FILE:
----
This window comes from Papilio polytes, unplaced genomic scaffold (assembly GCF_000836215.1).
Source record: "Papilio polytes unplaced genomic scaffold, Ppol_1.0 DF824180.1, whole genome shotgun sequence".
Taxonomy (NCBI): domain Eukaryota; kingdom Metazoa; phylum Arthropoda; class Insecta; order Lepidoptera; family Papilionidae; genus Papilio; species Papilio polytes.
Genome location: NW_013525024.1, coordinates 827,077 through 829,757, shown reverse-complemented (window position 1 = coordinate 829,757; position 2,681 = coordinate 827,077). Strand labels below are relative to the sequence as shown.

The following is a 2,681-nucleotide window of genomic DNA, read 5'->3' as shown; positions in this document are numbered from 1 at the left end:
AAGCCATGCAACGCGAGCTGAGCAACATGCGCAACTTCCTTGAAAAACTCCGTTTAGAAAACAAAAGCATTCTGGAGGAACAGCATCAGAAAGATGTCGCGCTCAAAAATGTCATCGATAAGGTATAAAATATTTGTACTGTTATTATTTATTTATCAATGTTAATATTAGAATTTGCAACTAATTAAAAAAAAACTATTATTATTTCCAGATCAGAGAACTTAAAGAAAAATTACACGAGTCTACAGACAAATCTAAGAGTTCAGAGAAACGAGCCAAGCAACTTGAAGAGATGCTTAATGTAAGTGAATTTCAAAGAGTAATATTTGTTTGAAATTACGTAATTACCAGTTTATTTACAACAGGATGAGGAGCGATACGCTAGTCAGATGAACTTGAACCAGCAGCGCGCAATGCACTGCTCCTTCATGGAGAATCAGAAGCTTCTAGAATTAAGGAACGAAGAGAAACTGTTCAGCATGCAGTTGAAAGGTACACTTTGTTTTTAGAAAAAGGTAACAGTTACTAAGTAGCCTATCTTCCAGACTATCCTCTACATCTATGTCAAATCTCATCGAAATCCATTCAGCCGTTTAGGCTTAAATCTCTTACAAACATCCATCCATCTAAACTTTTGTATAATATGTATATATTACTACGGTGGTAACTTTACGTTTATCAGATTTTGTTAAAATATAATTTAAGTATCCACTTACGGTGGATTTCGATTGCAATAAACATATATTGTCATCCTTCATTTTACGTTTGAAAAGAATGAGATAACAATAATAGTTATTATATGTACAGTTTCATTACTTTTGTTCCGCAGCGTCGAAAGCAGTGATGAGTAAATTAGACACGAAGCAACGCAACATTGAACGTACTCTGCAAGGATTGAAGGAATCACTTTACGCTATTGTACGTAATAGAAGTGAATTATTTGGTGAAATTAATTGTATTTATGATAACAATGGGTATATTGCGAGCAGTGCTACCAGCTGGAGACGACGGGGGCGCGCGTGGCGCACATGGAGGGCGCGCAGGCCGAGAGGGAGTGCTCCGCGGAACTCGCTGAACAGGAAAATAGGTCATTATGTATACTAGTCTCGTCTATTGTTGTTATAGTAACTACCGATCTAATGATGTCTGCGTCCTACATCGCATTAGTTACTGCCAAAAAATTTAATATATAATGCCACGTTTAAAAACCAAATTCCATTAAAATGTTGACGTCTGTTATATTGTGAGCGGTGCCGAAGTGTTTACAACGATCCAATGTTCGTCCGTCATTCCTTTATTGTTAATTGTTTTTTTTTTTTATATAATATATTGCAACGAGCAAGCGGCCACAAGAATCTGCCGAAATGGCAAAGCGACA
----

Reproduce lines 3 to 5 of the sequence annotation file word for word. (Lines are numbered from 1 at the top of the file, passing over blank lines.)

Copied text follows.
Taxonomy (NCBI): domain Eukaryota; kingdom Metazoa; phylum Arthropoda; class Insecta; order Lepidoptera; family Papilionidae; genus Papilio; species Papilio polytes.
Genome location: NW_013525024.1, coordinates 827,077 through 829,757, shown reverse-complemented (window position 1 = coordinate 829,757; position 2,681 = coordinate 827,077). Strand labels below are relative to the sequence as shown.

The following is a 2,681-nucleotide window of genomic DNA, read 5'->3' as shown; positions in this document are numbered from 1 at the left end: